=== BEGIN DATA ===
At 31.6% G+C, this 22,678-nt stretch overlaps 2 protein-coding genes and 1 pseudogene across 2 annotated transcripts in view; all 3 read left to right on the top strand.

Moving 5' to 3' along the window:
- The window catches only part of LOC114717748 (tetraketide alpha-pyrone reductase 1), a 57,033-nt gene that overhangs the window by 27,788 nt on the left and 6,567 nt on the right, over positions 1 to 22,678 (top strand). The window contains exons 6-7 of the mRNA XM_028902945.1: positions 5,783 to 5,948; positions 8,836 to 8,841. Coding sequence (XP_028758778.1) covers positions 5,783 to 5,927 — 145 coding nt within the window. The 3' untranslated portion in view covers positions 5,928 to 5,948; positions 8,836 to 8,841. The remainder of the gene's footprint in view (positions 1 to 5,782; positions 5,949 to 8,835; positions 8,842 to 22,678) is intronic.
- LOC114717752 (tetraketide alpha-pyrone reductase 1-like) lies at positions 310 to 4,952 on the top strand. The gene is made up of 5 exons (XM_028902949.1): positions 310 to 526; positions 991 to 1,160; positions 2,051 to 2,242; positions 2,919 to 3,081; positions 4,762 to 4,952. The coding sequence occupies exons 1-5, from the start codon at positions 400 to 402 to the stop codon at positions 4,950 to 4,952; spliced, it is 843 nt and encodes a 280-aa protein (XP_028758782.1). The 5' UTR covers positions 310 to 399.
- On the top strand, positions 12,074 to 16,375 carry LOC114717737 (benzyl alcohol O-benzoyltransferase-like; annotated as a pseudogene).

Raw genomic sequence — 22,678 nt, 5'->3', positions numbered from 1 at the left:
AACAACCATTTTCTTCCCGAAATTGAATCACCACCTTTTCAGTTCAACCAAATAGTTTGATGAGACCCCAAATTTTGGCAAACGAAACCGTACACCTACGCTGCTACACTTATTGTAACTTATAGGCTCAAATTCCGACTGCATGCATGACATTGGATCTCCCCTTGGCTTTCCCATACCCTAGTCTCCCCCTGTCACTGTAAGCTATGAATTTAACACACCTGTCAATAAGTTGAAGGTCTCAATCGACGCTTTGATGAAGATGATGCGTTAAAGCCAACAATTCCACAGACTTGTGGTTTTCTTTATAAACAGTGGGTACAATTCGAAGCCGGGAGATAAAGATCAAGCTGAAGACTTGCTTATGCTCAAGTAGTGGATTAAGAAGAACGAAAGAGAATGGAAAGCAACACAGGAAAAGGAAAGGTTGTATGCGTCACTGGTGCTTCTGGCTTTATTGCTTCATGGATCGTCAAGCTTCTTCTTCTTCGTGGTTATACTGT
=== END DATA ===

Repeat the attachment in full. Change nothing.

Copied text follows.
At 31.6% G+C, this 22,678-nt stretch overlaps 2 protein-coding genes and 1 pseudogene across 2 annotated transcripts in view; all 3 read left to right on the top strand.

Moving 5' to 3' along the window:
- The window catches only part of LOC114717748 (tetraketide alpha-pyrone reductase 1), a 57,033-nt gene that overhangs the window by 27,788 nt on the left and 6,567 nt on the right, over positions 1 to 22,678 (top strand). The window contains exons 6-7 of the mRNA XM_028902945.1: positions 5,783 to 5,948; positions 8,836 to 8,841. Coding sequence (XP_028758778.1) covers positions 5,783 to 5,927 — 145 coding nt within the window. The 3' untranslated portion in view covers positions 5,928 to 5,948; positions 8,836 to 8,841. The remainder of the gene's footprint in view (positions 1 to 5,782; positions 5,949 to 8,835; positions 8,842 to 22,678) is intronic.
- LOC114717752 (tetraketide alpha-pyrone reductase 1-like) lies at positions 310 to 4,952 on the top strand. The gene is made up of 5 exons (XM_028902949.1): positions 310 to 526; positions 991 to 1,160; positions 2,051 to 2,242; positions 2,919 to 3,081; positions 4,762 to 4,952. The coding sequence occupies exons 1-5, from the start codon at positions 400 to 402 to the stop codon at positions 4,950 to 4,952; spliced, it is 843 nt and encodes a 280-aa protein (XP_028758782.1). The 5' UTR covers positions 310 to 399.
- On the top strand, positions 12,074 to 16,375 carry LOC114717737 (benzyl alcohol O-benzoyltransferase-like; annotated as a pseudogene).

Raw genomic sequence — 22,678 nt, 5'->3', positions numbered from 1 at the left:
AACAACCATTTTCTTCCCGAAATTGAATCACCACCTTTTCAGTTCAACCAAATAGTTTGATGAGACCCCAAATTTTGGCAAACGAAACCGTACACCTACGCTGCTACACTTATTGTAACTTATAGGCTCAAATTCCGACTGCATGCATGACATTGGATCTCCCCTTGGCTTTCCCATACCCTAGTCTCCCCCTGTCACTGTAAGCTATGAATTTAACACACCTGTCAATAAGTTGAAGGTCTCAATCGACGCTTTGATGAAGATGATGCGTTAAAGCCAACAATTCCACAGACTTGTGGTTTTCTTTATAAACAGTGGGTACAATTCGAAGCCGGGAGATAAAGATCAAGCTGAAGACTTGCTTATGCTCAAGTAGTGGATTAAGAAGAACGAAAGAGAATGGAAAGCAACACAGGAAAAGGAAAGGTTGTATGCGTCACTGGTGCTTCTGGCTTTATTGCTTCATGGATCGTCAAGCTTCTTCTTCTTCGTGGTTATACTGT